Live worm found in woman’s brain in Australia

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Australian doctors have found a live parasitic worm in a woman’s brain in a world-first discovery. In a new study published on Tuesday, researchers from the Australian National University (ANU) and Canberra Hospital detailed the discovery of the parasitic roundworm. The eight-cm Ophidascaris robertsi roundworm, which is usually found in pythons, was pulled from the patient, a 64-year-old woman, still alive and wriggling after brain surgery. Sanjaya Senanayake, a leading infectious disease expert from ANU and the Canberra Hospital, said in a media release that it was a world-first.
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According to the study, the patient was admitted to a local hospital in south-east New South Wales (NSW) in 2021 after three weeks of abdominal pain and diarrhea. In 2022, after she started experiencing forgetfulness and depression, a neurosurgeon at Canberra Hospital identified an abnormality in the right frontal lobe of the brain from an MRI scan, prompting the surgery that discovered the roundworm. The study hypothesizes that the patient was probably infected by touching, or eating, native grasses that a carpet python had shed the parasite into.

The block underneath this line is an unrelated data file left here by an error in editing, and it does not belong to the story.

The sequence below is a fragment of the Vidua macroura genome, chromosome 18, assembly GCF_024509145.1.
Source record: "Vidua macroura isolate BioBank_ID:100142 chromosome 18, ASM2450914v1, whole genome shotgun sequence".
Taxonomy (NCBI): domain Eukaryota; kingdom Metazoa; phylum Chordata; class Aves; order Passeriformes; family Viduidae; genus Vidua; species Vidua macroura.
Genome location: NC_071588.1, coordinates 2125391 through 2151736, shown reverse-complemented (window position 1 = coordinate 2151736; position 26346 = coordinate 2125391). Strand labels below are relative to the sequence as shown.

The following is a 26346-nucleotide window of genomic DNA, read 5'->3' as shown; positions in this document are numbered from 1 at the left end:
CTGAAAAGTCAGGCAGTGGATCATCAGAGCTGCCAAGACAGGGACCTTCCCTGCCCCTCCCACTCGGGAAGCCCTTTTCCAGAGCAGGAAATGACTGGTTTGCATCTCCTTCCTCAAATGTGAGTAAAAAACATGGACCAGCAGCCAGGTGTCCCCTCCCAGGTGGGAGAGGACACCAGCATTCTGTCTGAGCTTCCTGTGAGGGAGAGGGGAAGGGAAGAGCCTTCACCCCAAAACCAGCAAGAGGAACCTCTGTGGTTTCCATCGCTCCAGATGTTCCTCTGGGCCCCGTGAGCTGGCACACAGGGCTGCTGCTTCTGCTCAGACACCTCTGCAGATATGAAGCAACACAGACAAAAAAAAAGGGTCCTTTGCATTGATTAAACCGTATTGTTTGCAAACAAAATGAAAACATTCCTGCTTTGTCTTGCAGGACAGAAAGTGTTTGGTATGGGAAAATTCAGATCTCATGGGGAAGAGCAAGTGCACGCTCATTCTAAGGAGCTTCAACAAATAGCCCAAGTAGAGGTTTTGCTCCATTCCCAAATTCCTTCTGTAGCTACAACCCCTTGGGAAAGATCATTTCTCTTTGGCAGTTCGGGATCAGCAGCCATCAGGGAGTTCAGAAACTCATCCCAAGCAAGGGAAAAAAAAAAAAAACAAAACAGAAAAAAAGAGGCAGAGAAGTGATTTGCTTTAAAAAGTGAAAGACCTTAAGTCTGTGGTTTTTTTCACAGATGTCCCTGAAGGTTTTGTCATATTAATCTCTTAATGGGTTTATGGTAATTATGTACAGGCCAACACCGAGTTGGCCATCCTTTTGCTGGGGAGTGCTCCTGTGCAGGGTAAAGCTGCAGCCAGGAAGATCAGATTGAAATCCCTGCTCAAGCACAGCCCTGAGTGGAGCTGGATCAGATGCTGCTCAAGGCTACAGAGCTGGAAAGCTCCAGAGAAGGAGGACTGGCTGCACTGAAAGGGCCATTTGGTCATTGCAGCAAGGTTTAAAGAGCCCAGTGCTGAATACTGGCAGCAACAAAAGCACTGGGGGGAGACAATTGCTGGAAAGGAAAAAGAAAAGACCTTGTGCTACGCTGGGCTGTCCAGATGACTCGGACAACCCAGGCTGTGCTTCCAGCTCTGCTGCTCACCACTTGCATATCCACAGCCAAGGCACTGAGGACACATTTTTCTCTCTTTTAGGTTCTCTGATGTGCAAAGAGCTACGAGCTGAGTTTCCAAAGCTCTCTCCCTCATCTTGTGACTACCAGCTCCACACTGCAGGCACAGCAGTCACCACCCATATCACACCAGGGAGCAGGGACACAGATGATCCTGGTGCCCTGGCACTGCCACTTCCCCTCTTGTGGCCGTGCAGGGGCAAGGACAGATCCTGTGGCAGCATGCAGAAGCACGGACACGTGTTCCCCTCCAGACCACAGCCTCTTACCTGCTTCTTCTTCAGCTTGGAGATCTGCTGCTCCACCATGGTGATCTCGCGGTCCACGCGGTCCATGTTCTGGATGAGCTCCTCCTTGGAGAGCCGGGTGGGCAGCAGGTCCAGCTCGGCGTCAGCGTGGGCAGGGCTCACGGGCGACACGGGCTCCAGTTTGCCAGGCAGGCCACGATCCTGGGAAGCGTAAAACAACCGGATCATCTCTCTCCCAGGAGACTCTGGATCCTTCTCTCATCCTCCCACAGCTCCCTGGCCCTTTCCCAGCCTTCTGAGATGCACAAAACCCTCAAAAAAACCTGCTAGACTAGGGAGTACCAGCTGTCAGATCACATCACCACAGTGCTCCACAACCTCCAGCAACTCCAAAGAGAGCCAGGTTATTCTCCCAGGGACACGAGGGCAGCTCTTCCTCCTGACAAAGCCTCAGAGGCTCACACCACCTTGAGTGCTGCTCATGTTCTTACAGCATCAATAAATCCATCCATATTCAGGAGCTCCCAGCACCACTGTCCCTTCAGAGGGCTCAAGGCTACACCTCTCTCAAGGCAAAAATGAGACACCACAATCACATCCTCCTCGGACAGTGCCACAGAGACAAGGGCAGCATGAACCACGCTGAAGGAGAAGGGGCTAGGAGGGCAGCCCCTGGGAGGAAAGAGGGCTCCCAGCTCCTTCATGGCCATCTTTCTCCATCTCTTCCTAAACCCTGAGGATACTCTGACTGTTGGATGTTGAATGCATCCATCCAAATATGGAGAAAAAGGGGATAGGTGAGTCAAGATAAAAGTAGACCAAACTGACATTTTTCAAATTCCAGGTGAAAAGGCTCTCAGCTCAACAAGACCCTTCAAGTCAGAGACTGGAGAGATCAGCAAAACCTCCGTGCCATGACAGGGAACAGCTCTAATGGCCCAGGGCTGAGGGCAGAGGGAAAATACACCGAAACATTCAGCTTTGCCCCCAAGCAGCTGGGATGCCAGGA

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She remains under monitoring by infectious disease and brain experts. (Xinhua/NAN)

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